sun dial mind control

Long-running UK psychedelic rockers Sun Dial — led by founding guitarist/vocalist Gary Ramon — released Mind Control in 2012. Sulatron Records picked it up in 2015, and now, five years after that, the same label presents Mind Control: The Ultimate Edition, a 2CD version of the original LP-plus-bonus-tracks reissue that brings the total runtime of the release to a well-beyond-manageable 98 minutes of lysergic experimentation. A full 20 tracks are included in the comprehensive-feeling offering, and from early mixes to alternative takes and lost tracks, and if this isn’t the ‘ultimate’ version of Mind Control, I’m not sure what could be, notwithstanding a complete-studio-sessions box set. Perhaps as a step toward that, Mind Control: The Ultimate Edition gives an in-depth look at a vastly underappreciated outfit and is obviously put together as much for the label as by it. That is to say, you don’t put out a reissue like this unless you really love the original record, and if Sulatron loving a record isn’t enough endorsement for you, please turn in your mushrooms on your way out the door.

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Sulatron Records webstore

 

Saturn’s Husk, The Conduit

Saturns Husk The Conduit

Immersion is the goal of Saturn’s Husk‘s third long-player, The Conduit, and the Riga, Latvia, instrumentalist trio accomplish it quickly with the fluid riffs that emerge from the drone-based intro “Death of Imaginary Lights” and the subsequent 10-minute opener “Black Nebula.” At nine songs and 63 minutes, the album is consuming through the welcome nodder “The Heavenly Ape,” the especially-doomed “The Ritual” and the more mellow-float centerpiece “Spectral Haze,” while “Mycelium Messiah” brings more straight-ahead fuzz (for a time) and drones on either side surround the 10:35 “Sand Barrows,” the latter serving as the finale “A Shattered Visage” quoting Percy Bysshe Shelley and the former “City of the Djinn” running just a minute-plus but still doing enough to reset the brain from where “Mycelium Messiah” left it. Almost functioning as two albums side-by-side with “Spectral Haze” as the dividing point, The Conduit indeed seems to join various sides together, with a depth to coincide that invites the listener to explore along with it.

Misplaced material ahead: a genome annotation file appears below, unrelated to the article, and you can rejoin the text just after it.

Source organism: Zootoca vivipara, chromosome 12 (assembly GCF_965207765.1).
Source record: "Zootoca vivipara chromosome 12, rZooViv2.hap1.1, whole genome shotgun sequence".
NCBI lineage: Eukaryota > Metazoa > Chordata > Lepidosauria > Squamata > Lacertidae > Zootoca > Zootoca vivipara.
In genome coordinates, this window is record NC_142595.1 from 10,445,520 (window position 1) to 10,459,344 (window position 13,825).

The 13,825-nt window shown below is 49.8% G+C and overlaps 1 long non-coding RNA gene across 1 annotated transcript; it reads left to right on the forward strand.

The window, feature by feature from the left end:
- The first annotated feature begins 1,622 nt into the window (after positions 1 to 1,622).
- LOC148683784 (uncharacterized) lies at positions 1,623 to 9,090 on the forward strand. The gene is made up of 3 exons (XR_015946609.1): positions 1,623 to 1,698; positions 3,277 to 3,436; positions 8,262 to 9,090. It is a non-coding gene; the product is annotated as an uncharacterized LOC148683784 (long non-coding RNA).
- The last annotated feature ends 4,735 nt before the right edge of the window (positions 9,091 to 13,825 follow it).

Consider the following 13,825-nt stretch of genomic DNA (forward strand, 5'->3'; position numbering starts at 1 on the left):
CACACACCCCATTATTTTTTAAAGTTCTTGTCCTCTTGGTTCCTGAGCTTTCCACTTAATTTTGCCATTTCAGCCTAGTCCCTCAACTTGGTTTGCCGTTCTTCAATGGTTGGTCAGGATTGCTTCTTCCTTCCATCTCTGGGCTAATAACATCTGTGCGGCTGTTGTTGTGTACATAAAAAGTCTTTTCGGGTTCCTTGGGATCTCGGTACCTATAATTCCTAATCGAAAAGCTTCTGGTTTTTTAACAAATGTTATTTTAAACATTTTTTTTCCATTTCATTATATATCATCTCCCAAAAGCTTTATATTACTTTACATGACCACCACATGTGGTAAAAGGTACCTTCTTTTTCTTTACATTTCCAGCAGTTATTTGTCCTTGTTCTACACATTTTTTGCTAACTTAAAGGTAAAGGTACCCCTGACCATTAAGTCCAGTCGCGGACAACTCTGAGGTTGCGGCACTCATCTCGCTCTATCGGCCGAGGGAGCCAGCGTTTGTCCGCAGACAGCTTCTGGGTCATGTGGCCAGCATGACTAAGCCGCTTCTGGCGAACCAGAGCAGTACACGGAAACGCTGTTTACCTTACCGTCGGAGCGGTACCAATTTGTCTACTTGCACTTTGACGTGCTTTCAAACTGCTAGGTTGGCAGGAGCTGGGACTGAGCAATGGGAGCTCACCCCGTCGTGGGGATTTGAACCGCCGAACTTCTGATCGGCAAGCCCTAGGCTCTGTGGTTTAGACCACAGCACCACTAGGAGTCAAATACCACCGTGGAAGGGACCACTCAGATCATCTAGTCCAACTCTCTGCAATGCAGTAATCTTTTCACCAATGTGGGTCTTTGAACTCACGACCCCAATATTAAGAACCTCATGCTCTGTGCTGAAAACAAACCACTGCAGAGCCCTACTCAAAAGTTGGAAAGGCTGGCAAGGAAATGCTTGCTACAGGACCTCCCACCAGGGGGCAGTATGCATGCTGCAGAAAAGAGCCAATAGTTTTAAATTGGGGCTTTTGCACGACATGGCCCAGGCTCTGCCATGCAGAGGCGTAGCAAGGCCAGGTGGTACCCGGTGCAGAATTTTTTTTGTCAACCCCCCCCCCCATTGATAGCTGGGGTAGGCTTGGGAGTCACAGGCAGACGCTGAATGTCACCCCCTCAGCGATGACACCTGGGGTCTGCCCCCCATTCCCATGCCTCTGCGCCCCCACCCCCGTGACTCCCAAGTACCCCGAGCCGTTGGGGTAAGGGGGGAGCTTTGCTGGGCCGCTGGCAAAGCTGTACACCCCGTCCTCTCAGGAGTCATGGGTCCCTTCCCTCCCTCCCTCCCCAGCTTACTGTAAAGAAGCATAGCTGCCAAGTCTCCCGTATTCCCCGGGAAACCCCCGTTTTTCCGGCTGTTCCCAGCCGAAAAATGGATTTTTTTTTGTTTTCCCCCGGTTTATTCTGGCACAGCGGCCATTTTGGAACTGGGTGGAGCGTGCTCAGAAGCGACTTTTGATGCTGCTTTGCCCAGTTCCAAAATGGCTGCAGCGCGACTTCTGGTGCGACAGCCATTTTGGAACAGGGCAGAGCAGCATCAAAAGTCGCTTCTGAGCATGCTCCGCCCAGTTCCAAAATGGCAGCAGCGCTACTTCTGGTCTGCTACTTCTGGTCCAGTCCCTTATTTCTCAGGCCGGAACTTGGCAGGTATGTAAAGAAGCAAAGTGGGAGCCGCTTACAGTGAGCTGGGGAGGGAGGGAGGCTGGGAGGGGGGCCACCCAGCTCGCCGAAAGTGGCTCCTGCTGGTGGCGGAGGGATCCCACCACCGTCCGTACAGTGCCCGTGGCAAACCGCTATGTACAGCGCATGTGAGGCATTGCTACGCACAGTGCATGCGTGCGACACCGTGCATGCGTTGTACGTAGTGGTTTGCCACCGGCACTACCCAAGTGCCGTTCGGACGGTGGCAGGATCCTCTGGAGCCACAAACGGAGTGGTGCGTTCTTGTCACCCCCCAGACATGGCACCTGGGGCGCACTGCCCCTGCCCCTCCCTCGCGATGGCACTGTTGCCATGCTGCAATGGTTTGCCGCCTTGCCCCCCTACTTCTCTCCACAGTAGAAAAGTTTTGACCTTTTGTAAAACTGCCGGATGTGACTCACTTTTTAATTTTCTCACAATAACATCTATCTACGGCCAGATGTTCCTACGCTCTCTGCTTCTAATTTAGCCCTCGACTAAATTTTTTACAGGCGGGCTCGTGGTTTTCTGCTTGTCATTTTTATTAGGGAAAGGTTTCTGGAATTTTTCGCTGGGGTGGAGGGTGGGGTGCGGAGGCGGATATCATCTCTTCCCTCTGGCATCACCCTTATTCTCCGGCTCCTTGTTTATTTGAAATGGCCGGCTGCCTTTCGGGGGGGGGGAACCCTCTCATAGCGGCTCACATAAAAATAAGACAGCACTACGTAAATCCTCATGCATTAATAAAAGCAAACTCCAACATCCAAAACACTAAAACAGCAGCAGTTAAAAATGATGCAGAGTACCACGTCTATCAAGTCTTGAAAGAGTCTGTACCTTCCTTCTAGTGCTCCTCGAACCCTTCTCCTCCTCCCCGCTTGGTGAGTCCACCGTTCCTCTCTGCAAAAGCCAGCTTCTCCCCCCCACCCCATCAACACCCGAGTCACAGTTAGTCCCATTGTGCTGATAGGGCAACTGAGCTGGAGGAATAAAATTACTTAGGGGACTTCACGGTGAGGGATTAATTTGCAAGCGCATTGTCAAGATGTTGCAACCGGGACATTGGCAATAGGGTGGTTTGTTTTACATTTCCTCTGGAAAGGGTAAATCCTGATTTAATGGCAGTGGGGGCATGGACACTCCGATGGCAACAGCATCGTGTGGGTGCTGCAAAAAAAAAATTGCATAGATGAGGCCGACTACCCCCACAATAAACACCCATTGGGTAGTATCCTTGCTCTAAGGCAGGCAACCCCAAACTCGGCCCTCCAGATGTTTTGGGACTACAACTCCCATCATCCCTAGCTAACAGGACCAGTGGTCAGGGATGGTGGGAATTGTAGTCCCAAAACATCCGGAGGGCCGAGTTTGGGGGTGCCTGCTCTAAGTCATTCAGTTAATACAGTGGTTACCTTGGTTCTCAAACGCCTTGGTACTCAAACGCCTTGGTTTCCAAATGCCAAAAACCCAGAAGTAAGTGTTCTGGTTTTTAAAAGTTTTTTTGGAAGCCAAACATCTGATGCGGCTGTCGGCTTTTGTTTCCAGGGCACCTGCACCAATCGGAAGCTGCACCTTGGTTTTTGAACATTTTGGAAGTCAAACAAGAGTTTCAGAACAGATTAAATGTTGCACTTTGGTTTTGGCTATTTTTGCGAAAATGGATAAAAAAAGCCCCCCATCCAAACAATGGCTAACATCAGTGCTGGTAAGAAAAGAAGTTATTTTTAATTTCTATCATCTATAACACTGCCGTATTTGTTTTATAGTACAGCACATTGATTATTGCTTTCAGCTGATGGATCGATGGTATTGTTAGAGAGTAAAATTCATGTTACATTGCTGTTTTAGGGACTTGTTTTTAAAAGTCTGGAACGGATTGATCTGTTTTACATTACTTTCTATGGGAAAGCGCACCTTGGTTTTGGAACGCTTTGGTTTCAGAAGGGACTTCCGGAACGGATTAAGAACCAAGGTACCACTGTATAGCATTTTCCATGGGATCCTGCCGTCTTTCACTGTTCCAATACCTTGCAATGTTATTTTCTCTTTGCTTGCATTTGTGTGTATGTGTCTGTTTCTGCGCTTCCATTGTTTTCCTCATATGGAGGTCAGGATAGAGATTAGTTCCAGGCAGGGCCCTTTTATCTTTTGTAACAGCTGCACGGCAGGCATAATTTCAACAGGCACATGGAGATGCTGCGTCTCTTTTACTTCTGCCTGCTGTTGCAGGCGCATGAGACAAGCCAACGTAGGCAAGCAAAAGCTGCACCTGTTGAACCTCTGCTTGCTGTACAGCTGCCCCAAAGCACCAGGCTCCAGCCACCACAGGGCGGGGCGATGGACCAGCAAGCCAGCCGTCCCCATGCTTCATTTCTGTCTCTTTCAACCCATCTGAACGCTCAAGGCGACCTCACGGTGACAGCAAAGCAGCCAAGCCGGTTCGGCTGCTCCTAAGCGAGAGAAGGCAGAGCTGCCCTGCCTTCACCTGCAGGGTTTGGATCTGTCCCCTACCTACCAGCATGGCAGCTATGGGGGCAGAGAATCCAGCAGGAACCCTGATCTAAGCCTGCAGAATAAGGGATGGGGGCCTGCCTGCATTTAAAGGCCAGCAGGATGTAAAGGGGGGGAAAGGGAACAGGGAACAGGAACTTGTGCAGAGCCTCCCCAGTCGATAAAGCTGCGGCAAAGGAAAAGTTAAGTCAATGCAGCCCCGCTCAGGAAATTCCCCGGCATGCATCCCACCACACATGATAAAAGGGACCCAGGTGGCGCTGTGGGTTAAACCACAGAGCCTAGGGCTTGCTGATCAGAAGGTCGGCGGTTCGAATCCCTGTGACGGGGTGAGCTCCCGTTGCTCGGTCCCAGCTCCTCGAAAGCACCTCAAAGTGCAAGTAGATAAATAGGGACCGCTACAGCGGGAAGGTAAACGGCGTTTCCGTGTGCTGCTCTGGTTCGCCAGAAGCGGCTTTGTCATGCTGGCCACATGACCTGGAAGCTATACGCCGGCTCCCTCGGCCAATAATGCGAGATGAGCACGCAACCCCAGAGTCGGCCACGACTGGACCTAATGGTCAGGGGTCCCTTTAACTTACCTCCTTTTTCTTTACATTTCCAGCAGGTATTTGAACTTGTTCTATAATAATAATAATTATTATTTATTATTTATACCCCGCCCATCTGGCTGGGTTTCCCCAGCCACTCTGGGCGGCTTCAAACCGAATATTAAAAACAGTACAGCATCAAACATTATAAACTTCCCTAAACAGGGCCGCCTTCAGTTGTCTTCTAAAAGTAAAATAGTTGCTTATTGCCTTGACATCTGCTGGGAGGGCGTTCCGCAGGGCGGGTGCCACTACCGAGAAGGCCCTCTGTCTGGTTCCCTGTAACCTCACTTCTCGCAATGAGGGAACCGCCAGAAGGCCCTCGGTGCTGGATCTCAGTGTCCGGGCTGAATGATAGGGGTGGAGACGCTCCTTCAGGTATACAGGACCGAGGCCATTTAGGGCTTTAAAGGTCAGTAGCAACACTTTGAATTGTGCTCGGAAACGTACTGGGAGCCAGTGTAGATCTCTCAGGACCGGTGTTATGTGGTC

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Diggeth, Gringos Galacticos

diggeth gringos galacticos

Landing a punch of classic metal to go along with its heavy-bottomed groove, Diggeth‘s Gringos Galacticos — one supposes the title ‘Spacecrackers’ was taken — was released by the Dutch trio in 2019 and receives a US limited vinyl edition thanks to Qumran Records. One finds some similar guitar heroics to those of Astrosoniq‘s more straightforward moments, but Diggeth‘s focus remains on hookmaking for the duration, offering hints of twang and acoustics in “In the Wake of Giants” and tipping a hat southwestward in “Three Gringos,” but “Straight-Shooter” is willfully breaks out its inner Hetfield and even as the penultimate “Unshackled” departs for a quieter break, it makes its way back in time for the big finish chorus, adding just a touch of Candlemass grandiosity for good measure before the harmonica-laced closing title-track rounds out with its dynamic spacey weirdness, the name of the album repeating itself in an answer to the Stephen Hawking sample that started the voyage on its way.

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Qumran Records website

 

Horizon, The White Planet Patrol

horizon the white planet patrol